The SVBCC represents only one branch of a broader movement involving artistic-political alteration of socially repressive commercial communications. There have been similar groups in Chile and, in the U.S., comparable activity in New York City and the San Francisco Area. The most prominent expression has occurred in Sydney, Australia since 1980. BUGA UP (Billboard Utilizing Graffitists Against Unhealthy Promotions) is a loose confederation of artists-activists who have adapted graffiti forms to alter tobacco and alcohol billboards on government property in Sydney. BUGA UP has "defaced" thousands of billboards in its attempt to call widespread attention to government hypocrisy and to offer corrective measures more conducive to public health.

The artist-activists of the South Venice Billboard Correction Committee share a similar commitment to providing information and promoting social change. They call vivid attention to the political content and implications of the modern commercial billboard. Their guerrilla alterations identify billboards as outlets for the dissemination of values promoting and reinforcing sexism, militarism, and uncritical consumption.

Because billboards are so ubiquitous, their deeper significance often goes unnoticed by a population inundated with commercial propaganda. In newspapers, on radio and television, and even in movie theaters and elsewhere, people are assaulted with solicitations to consume. Advertising transcends a mere appeal for specific products. It matters little whether audiences respond specifically to messages urging them to buy Marlboros or Winstons, Plymouths or Fords, Dan Rather or Peter Jennings. As Herbert Marcuse noted more than 20 years ago, "free" choice of a wide variety of goods and services promotes alienation if no qualitative alternatives are presented and available. Billboard "art" is the epitome of capitalist realism, a visual medium that uses women's bodies to promote consumption, that glorifies substance abuse, and that deflects public attention from glaring social and economic inequities.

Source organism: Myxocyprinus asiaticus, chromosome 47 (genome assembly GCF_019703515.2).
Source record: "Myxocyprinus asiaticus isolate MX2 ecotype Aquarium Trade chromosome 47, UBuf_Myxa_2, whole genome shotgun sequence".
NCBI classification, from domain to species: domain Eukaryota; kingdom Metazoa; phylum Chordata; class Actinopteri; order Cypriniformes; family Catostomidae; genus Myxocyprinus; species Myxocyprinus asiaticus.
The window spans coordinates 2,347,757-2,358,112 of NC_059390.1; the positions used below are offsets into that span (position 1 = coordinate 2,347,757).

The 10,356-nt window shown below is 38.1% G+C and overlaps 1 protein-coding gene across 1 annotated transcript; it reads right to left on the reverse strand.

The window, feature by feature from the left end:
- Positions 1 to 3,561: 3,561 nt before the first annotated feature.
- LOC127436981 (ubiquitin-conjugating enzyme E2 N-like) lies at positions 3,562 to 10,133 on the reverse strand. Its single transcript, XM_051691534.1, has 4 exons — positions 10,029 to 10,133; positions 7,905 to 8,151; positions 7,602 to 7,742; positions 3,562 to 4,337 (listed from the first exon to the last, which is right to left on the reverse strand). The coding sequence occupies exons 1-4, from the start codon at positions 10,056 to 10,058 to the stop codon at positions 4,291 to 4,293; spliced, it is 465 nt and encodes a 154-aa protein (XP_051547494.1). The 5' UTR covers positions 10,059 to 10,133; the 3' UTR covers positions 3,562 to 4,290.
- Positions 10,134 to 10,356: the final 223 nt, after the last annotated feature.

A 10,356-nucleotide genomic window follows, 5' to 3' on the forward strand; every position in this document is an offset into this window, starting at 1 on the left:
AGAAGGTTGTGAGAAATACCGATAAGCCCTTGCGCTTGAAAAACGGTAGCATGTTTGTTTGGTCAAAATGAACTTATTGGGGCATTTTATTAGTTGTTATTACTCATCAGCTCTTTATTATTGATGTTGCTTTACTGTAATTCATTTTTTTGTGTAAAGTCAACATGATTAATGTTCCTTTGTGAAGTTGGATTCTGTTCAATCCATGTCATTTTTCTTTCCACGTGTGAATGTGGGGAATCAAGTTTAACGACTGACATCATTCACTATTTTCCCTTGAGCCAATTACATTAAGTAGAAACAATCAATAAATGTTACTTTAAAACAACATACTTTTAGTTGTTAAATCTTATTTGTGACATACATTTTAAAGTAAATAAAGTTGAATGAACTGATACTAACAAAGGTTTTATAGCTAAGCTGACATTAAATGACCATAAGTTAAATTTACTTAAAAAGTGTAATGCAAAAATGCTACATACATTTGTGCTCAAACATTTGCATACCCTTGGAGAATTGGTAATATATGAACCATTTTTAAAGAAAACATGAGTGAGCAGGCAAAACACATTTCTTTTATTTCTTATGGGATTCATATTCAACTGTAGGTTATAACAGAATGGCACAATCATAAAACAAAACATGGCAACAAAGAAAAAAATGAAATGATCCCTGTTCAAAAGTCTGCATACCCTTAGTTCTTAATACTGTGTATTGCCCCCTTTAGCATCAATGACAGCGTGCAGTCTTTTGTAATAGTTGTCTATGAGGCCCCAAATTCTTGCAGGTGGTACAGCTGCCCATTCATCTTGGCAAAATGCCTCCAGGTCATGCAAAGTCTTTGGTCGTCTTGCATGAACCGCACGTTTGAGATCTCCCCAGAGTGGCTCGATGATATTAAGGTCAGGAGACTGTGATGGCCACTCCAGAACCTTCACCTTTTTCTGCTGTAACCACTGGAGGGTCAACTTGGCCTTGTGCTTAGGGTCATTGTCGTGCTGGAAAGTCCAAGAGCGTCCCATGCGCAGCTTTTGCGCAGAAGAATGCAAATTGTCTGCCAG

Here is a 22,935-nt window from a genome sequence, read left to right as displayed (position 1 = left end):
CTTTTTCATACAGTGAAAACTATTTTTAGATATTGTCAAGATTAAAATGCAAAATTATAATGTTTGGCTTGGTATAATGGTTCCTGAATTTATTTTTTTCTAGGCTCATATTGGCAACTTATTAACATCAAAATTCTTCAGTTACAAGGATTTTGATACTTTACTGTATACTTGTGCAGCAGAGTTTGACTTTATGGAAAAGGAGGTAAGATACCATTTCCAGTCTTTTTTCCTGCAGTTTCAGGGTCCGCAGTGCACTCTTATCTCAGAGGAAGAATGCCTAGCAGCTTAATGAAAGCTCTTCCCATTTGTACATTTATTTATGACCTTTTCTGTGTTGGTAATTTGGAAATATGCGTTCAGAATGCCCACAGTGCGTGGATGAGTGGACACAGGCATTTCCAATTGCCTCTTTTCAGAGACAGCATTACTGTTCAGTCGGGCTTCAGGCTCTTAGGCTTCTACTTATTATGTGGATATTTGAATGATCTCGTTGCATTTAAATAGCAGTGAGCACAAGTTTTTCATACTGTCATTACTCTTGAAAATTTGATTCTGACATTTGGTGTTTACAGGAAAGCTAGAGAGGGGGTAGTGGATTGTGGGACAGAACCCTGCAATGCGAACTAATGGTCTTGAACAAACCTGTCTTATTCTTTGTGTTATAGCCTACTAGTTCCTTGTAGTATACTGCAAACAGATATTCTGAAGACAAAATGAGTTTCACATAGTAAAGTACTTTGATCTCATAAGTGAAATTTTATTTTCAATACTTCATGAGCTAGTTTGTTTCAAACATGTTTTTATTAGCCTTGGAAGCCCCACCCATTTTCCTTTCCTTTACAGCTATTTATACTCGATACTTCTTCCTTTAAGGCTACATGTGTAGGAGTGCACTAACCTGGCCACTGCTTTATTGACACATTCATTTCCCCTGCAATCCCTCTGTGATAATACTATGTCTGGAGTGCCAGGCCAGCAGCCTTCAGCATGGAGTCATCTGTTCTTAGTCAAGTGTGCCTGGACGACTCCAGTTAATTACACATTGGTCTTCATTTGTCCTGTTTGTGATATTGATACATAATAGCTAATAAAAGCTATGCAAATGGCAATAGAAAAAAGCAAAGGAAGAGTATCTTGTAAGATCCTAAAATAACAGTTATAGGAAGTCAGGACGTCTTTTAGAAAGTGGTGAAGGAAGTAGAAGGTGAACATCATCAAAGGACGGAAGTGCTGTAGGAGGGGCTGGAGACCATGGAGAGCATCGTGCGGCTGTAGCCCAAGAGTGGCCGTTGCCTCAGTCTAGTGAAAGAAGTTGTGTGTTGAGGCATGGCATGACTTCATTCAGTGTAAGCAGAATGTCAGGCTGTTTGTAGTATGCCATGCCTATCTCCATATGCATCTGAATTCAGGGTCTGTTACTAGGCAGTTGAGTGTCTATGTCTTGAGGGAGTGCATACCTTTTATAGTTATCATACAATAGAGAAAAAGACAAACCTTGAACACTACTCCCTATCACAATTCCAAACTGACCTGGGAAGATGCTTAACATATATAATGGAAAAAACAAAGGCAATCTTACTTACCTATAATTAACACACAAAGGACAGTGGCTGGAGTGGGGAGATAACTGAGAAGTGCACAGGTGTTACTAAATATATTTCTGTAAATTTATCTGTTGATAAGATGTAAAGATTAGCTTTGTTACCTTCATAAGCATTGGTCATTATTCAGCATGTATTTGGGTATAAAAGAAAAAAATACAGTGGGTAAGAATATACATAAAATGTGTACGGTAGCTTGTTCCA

Billboard correction alters these repressive tendencies by transforming them into messages of progressive and critical thought. The guerrilla approach is far more effective than merely purchasing billboard space for disseminating counter messages. Such a counter message, regardless of content, would be just another billboard, scarcely noticed and ironically destined to reinforce the perceived legitimacy of the genre itself. A deliberately altered commercial billboard, on the other hand, has a visual impact that engages viewers immediately. Vandalism gets attention. A message critical of American imperialism in Central America, for example, has a much higher chance of being noticed when it is superimposed on a tobacco ad. And this impact, finally, is the ultimate rationale for this new twist in political art.

The South Venice Billboard Correction Committee